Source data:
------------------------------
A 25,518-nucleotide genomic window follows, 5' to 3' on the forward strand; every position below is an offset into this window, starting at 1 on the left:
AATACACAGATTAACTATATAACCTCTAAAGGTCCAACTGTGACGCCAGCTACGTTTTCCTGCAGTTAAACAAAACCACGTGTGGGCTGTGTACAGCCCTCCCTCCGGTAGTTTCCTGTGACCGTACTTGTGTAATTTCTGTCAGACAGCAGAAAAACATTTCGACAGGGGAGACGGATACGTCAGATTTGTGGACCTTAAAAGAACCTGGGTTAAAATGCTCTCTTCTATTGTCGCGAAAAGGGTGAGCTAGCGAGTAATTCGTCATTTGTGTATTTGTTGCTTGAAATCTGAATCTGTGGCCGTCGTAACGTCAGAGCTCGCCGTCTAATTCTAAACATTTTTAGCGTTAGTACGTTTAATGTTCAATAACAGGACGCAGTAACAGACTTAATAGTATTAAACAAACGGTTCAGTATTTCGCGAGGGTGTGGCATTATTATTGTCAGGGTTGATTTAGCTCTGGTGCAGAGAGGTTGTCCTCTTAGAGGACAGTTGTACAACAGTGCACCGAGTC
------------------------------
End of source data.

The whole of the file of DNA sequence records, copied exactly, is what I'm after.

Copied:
A 25,518-nucleotide genomic window follows, 5' to 3' on the forward strand; every position below is an offset into this window, starting at 1 on the left:
AATACACAGATTAACTATATAACCTCTAAAGGTCCAACTGTGACGCCAGCTACGTTTTCCTGCAGTTAAACAAAACCACGTGTGGGCTGTGTACAGCCCTCCCTCCGGTAGTTTCCTGTGACCGTACTTGTGTAATTTCTGTCAGACAGCAGAAAAACATTTCGACAGGGGAGACGGATACGTCAGATTTGTGGACCTTAAAAGAACCTGGGTTAAAATGCTCTCTTCTATTGTCGCGAAAAGGGTGAGCTAGCGAGTAATTCGTCATTTGTGTATTTGTTGCTTGAAATCTGAATCTGTGGCCGTCGTAACGTCAGAGCTCGCCGTCTAATTCTAAACATTTTTAGCGTTAGTACGTTTAATGTTCAATAACAGGACGCAGTAACAGACTTAATAGTATTAAACAAACGGTTCAGTATTTCGCGAGGGTGTGGCATTATTATTGTCAGGGTTGATTTAGCTCTGGTGCAGAGAGGTTGTCCTCTTAGAGGACAGTTGTACAACAGTGCACCGAGTC